Respublika Mars - 'Someone's Gone' (Self Released) Print E-mail
CD Reviews
Written by Michael Anthony   
Monday, 08 September 2014 03:40

respubcoverRock music is a universal language right? That’s just as well, because ‘Kto-to Ushol’ (‘Someone’s Gone’) by Respublika Mars is recorded and presented entirely in Russian. Thank goodness the press release engages in a bit of timely transliteration and translation, because otherwise I’d struggle to tell you anything about this album, including the band name and title, bar the fact that musically it’s rather good.


With a line-up consisting of Ig (drums), Fuzzzone (guitars), DAG (vocals), Nail (keys) and Lark (bass), Respublika Mars deliver an album of 13 tracks of hard rocking, alt.rock-tinged heavy metal that pretty much do what it says (in Russian) on the tin. That said, the predominantly straightforward riff-based rock is supplemented by Fuzzzone’s lively and at times quirky guitar work, DAG’s slightly punky vocals, and some surprising and pleasing songwriting twists. All band members apparently have previous form though “intentionally don’t mention their previous projects in order to avoid associations with their past achievements.”


Twelve of the tracks presented here are original band compositions, with the album also including a cover of a Trek song, which was originally called ‘Fucking Crazy’ but has here been sensitively re-titled ‘Bitch’.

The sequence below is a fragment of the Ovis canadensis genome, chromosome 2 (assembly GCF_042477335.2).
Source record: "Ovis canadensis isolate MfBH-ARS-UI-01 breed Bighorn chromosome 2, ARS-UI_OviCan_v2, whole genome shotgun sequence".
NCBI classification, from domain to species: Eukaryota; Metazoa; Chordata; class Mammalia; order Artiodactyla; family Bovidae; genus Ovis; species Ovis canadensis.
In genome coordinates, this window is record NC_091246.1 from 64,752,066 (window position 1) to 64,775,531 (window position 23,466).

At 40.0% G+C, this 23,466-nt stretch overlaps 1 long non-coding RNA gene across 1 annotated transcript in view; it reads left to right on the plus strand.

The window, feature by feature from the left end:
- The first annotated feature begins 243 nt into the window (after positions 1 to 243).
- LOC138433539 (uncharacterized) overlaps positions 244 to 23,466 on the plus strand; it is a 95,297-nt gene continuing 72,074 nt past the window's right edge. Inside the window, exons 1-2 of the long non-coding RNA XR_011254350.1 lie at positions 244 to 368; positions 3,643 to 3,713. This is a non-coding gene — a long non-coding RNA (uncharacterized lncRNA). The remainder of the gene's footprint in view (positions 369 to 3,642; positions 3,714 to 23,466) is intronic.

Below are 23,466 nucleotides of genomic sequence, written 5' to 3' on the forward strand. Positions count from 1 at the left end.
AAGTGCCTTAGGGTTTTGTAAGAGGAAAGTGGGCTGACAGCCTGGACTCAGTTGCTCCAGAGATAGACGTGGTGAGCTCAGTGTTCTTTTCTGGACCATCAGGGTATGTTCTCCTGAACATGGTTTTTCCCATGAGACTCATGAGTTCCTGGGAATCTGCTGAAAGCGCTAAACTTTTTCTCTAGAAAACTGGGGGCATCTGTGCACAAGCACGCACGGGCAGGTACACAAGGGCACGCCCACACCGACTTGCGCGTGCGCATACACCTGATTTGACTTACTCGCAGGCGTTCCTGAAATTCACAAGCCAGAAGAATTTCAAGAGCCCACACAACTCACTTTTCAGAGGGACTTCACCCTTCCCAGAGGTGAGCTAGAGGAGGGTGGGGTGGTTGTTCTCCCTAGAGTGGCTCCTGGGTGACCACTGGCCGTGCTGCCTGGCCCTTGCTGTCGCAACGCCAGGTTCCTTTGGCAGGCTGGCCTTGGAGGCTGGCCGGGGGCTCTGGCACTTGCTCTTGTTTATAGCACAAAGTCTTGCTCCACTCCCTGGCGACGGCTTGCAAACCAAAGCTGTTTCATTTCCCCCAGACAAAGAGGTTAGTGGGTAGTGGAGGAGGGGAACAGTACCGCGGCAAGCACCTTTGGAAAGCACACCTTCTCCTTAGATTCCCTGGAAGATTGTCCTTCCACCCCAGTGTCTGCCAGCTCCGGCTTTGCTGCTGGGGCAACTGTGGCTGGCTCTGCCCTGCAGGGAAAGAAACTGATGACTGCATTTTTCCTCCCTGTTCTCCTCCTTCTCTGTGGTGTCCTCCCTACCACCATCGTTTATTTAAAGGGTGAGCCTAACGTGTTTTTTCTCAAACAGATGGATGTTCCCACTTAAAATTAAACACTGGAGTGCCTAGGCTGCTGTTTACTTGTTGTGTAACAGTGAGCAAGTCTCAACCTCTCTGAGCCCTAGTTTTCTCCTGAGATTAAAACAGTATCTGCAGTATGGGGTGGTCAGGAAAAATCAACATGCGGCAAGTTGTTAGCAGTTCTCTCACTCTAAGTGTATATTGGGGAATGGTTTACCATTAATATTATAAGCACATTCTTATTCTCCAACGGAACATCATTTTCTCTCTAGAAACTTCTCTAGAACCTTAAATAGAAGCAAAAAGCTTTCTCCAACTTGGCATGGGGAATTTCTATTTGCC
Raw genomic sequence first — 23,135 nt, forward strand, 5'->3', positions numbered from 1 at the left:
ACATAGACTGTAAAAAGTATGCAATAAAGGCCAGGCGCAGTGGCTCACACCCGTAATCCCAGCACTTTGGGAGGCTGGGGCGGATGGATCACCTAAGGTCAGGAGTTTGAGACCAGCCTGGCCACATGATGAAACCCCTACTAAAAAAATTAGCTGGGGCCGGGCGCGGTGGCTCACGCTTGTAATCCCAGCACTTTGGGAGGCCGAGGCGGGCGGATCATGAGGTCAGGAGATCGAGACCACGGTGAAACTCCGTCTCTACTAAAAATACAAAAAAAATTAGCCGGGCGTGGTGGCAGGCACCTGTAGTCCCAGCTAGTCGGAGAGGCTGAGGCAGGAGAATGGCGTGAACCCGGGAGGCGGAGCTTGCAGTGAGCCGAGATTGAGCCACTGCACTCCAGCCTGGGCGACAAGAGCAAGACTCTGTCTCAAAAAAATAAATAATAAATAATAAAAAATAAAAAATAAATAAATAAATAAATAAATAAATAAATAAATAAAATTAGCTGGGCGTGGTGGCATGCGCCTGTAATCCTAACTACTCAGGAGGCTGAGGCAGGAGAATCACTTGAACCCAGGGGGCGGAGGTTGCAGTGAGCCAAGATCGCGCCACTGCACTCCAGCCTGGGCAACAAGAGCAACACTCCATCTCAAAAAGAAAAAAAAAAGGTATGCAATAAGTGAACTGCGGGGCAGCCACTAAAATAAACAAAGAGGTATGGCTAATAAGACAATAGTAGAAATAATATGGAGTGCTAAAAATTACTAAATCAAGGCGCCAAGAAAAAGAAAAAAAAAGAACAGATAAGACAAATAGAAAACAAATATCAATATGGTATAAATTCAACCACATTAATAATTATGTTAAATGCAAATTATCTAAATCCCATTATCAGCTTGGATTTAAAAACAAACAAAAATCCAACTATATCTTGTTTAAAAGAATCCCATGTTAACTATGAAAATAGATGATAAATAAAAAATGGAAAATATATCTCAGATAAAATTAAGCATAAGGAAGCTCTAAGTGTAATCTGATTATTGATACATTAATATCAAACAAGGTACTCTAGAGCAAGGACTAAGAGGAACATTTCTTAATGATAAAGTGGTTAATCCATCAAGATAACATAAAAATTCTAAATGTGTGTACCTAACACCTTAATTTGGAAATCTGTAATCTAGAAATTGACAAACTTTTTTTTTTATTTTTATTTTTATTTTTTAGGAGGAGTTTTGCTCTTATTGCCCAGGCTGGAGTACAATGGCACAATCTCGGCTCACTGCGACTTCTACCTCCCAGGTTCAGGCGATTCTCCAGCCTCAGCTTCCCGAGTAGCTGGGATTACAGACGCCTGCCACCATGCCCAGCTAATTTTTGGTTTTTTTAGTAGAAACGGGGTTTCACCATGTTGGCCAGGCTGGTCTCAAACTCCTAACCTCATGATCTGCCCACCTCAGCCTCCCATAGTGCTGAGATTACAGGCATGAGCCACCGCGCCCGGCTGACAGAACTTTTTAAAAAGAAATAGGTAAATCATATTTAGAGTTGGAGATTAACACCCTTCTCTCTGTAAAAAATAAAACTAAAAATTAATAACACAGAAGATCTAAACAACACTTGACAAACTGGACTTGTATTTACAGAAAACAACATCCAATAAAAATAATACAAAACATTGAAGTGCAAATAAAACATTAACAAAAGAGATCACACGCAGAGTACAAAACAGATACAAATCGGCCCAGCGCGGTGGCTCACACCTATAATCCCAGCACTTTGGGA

Standouts for me are opener ‘Words Magic’, which fair comes racing out of the blocks, the intriguing ‘Somewhere on Mars’, the horn-enhanced ‘Relaxa’, the more ambitious and slightly ‘progressive’ ‘Human Copy’ and ‘Not to Forget’, and the Doorsy ‘If Love Disappears’. I have no idea what they’re singing about (hopefully it’s nothing offensive), but for me the Russian adds to the album’s charm.


With band members geographically dispersed across Russia – from the far east coast to central Russia to the Black Sea, with a seven hour time difference between the extremes of their physical locations – it has taken them over 3 years to record their debut. ‘Someone’s Gone’ thus seems to be an album that transcends physical, temporal and linguistic boundaries. It’s a fine effort from a band clearly aiming for the stars, or at least, for one of them.